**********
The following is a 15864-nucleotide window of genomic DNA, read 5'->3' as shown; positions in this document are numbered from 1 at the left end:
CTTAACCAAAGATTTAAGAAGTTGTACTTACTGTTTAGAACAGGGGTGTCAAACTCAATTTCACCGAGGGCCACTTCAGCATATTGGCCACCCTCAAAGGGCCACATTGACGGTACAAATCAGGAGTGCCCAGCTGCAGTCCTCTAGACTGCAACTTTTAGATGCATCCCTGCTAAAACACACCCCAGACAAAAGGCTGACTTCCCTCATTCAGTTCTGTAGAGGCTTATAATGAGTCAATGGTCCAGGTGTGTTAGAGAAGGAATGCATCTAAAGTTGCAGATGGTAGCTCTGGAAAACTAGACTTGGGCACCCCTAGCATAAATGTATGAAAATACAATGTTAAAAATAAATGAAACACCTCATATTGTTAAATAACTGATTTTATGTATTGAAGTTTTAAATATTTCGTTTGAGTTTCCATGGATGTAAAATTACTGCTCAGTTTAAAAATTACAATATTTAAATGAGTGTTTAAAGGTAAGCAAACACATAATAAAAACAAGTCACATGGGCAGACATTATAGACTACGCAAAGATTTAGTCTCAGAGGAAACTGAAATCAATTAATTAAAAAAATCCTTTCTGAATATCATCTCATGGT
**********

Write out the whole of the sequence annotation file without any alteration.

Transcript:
The following is a 15864-nucleotide window of genomic DNA, read 5'->3' as shown; positions in this document are numbered from 1 at the left end:
CTTAACCAAAGATTTAAGAAGTTGTACTTACTGTTTAGAACAGGGGTGTCAAACTCAATTTCACCGAGGGCCACTTCAGCATATTGGCCACCCTCAAAGGGCCACATTGACGGTACAAATCAGGAGTGCCCAGCTGCAGTCCTCTAGACTGCAACTTTTAGATGCATCCCTGCTAAAACACACCCCAGACAAAAGGCTGACTTCCCTCATTCAGTTCTGTAGAGGCTTATAATGAGTCAATGGTCCAGGTGTGTTAGAGAAGGAATGCATCTAAAGTTGCAGATGGTAGCTCTGGAAAACTAGACTTGGGCACCCCTAGCATAAATGTATGAAAATACAATGTTAAAAATAAATGAAACACCTCATATTGTTAAATAACTGATTTTATGTATTGAAGTTTTAAATATTTCGTTTGAGTTTCCATGGATGTAAAATTACTGCTCAGTTTAAAAATTACAATATTTAAATGAGTGTTTAAAGGTAAGCAAACACATAATAAAAACAAGTCACATGGGCAGACATTATAGACTACGCAAAGATTTAGTCTCAGAGGAAACTGAAATCAATTAATTAAAAAAATCCTTTCTGAATATCATCTCATGGT